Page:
Mere Subsistence Is Not Enough
November 22, 2018 7:51 AM   Subscribe

“Public officials have only words of warning to us – warning that we must be intensely peaceable…The strong hand of the law beats us back, when we rise, into the conditions that make life unbearable.” Rose Schneiderman (1882-1972) was a militant trade unionist, socialist activist, and women’s rights leader who helped shape the New Deal despite being decried by conservative New York legislators as i‘the Red Rose of Anarchy’. Schneiderman is most famous for the bloody, 63 day long Lawrence textile Strike (which sent children away to safety in nearby Vermont.) Not for her presence, but for her “Bread and Roses speech” given earlier in the year which became a slogan and chant of the strikes (although its origin have be from popular Italian anarchist writings of the time.) James Oppenheim wrote a poem inspired by the Lawerence Strike, which was then set to music by Mimi Fariña, sister of Joan Baez, who later covered it. Other covers: Ani DiFranco - John Denver - Judy Collins - the movie Pride (Solo version by Bronwen Lewis).
posted by The Whelk (7 comments total) 39 users marked this as a favorite
Lawrence, MA is still a very poor city to this day. Currently, hundreds of Lawrence families are living in leaky trailers following a natural gas disaster that saw dozens of homes across the city (and in neighboring towns) bursting into flames over the course of a mid-September night, seemingly at random—a disaster caused in part by poorly-maintained equipment and infrastructure, the sorts of problems that one tends to see in areas affected by long-term poverty. (The other part was incompetence and negligence on the part of the gas utility.) Hundreds of people there—poor people, elderly people, immigrants—are still without natural gas, meaning that they lack hot water, heat, or a way to cook in their homes. It's a city with a storied history, one which has played a major part in the stories of the labor movement and immigration here in the US, but also one of those cities that I think people from other areas don't realize exist here in wealthy, progressive Massachusetts.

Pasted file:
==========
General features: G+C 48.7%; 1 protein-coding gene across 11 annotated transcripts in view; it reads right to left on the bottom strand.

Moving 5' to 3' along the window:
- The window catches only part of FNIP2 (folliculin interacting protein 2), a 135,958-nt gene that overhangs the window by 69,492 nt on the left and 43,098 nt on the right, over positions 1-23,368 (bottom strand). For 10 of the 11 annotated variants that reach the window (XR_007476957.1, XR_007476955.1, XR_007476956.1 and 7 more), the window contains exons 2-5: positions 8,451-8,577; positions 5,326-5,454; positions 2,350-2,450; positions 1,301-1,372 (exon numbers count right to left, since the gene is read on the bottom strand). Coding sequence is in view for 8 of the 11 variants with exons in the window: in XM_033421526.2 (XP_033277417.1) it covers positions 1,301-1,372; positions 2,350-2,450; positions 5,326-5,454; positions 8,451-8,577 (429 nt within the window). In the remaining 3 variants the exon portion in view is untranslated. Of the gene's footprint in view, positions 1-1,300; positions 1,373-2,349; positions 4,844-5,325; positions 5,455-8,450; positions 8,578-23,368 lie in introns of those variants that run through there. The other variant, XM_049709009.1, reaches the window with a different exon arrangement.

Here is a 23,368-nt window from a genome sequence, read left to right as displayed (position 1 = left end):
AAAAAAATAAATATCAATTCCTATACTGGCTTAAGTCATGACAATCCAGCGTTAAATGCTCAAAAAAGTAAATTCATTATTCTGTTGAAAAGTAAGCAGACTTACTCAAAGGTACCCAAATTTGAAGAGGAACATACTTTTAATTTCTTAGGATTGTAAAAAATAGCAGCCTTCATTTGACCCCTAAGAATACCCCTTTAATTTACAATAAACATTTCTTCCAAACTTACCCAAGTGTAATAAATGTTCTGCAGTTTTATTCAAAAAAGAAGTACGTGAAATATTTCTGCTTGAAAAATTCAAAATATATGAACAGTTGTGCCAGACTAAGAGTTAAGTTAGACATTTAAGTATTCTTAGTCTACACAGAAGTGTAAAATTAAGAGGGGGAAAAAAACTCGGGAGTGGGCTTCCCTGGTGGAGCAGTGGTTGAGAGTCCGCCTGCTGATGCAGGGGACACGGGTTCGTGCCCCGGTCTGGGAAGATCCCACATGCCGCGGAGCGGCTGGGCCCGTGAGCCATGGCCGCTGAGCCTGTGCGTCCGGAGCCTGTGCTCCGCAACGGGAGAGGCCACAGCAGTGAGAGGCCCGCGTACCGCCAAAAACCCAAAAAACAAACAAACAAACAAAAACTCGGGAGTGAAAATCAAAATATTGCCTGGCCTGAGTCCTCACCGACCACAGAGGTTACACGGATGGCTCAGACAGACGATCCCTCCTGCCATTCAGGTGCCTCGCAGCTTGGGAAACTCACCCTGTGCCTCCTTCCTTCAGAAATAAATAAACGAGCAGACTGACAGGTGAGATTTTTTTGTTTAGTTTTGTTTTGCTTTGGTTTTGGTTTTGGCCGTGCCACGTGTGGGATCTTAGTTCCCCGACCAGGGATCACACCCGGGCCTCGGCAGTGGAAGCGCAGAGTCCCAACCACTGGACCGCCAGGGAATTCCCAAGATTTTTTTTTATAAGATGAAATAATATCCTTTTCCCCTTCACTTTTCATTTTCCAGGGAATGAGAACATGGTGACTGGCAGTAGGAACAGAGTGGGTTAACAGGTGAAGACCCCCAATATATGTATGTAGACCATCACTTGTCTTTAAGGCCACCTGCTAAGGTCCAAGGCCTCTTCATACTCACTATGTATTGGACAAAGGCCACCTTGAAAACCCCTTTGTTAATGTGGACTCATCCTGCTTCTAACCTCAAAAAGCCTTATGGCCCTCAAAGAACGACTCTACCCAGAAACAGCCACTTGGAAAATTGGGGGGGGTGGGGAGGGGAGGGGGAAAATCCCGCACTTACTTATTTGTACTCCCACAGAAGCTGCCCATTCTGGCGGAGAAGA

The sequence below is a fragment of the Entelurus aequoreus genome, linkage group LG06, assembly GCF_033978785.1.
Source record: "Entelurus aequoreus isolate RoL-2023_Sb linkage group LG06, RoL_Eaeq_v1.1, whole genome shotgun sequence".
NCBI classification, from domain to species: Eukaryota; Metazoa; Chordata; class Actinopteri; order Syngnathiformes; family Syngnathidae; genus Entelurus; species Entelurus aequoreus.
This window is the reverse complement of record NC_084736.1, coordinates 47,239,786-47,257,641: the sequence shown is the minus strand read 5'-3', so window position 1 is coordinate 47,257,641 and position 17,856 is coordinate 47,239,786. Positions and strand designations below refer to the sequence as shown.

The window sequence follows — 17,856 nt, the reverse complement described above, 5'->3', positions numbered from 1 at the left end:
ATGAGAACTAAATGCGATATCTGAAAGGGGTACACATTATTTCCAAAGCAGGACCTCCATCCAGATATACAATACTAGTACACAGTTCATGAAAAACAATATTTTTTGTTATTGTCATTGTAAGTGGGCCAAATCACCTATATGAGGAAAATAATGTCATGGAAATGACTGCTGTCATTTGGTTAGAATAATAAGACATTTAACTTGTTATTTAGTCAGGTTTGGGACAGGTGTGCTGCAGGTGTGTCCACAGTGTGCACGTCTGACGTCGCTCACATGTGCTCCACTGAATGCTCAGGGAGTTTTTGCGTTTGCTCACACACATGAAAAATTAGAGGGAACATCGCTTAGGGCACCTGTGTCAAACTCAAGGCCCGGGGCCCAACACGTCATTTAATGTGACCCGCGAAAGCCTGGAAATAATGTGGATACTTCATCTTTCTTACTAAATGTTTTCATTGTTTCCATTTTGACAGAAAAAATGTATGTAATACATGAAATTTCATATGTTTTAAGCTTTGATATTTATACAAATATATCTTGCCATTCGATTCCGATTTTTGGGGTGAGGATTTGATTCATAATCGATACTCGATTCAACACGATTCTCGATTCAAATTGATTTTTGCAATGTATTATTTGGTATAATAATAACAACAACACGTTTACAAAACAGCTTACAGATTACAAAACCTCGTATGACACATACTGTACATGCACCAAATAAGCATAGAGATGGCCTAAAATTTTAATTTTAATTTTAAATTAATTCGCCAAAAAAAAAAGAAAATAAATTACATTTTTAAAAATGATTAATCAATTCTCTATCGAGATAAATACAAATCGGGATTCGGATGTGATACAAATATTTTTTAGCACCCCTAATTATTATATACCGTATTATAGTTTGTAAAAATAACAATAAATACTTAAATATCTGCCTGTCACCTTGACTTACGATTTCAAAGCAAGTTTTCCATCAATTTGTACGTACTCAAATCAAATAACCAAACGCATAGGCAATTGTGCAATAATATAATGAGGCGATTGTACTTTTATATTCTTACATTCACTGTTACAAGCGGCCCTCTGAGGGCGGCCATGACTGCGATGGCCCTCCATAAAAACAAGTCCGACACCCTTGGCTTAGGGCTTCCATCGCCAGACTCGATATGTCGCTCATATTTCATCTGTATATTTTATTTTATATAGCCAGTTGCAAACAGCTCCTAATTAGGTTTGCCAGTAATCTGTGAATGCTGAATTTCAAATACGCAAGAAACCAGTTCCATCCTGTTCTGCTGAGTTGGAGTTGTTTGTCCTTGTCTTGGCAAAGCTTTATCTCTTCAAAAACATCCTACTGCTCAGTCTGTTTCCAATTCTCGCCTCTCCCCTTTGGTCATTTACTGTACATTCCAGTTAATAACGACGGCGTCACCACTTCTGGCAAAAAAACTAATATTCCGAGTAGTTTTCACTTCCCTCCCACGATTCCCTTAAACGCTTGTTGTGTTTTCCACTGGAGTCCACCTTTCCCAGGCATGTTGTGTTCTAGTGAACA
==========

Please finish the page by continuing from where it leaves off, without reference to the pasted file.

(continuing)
There's a soup kitchen in Lawrence that's named Bread and Roses, run by some really great folks. My company recently helped them go solar, which will wipe out their electricity bill for them and help them stay financially sustainable. Their services are badly needed in their community.
posted by Anticipation Of A New Lover's Arrival, The at 8:09 AM on November 22, 2018 [9 favorites]

The government’s legal theory was laughable by today’s standards: if these dangerous union organizers had not stirred up trouble, there would have been no riot, and Anna LoPizzo would not have been shot.
Note that the article is almost 7 years old. The "laughable" legal theory sounds today like something Trump and his Justice department would enthusiastically embrace, as do the blatantly discriminatory pay scales. Prominent Republicans have in recent years endorsed proposals to pay immigrants at lower rates than citizens, to allow child labor, and to generally reduce worker protections we've all taken for granted. That anyone who is not an oligarch votes for them constantly amazes me.
posted by Kirth Gerson at 8:11 AM on November 22, 2018 [4 favorites]

This is a great post for Thanksgiving Day, The Whelk. Thank you! I wanted to know more about the soup kitchen there that Anticipation of a New Lover's Arrival mentioned. I found this lovely video.
posted by KleenexMakesaVeryGoodHat at 8:34 AM on November 22, 2018

Great post!! Another version
posted by Unioncat at 8:56 AM on November 22, 2018 [2 favorites]

One of my most cherished memories of the Women's March of two years ago is--well, we'd brought a little portable speaker, and when the crowd broke up to march in cheering knots through DC, we put music on it and we sang along. And we were joined by other women in twos and threes and fours until we marched for a ways, all singing together in a ragged joyful chorus.

Someone here, I can't remember which of the MeFites who met for the March it was, was bound and determined that she was going to damn well sing Bread And Roses while the singing was good. And so we had Judy Collins' version on our speaker and we sang to it a few different times, and I think I told the story of Bread and Roses to a few strangers on that day too while I was at it.

So that's a memory I will carry with me until the day I die: striding euphorically through the streets of my home city, the nation's capital, as the whole city stops and quakes and rejoices at the sound of women singing and communing with each other and affirming that we need roses, too. It's one hell of a memory.

Thank you.
posted by sciatrix at 9:03 AM on November 22, 2018 [8 favorites]

I sang "Bread and Roses" in a women's ensemble in a concert two years ago. It was one of those performances where you have to stay super-focused so you can sing past the lump in your throat.
posted by The Underpants Monster at 10:42 AM on November 22, 2018 [2 favorites]

Thank you for this post! I'm always ready to affirm my commitment to fully automated luxury gay space communism when joking around with fellow travelers, but "bread and roses" said it first and better; the concept and the song are both tremendously powerful and effective ways of saying what it is we're fighting for.

And I can never make it through that scene in Pride (or any decent rendition of the song, tbh) without crying.
posted by karayel at 11:03 AM on November 23, 2018

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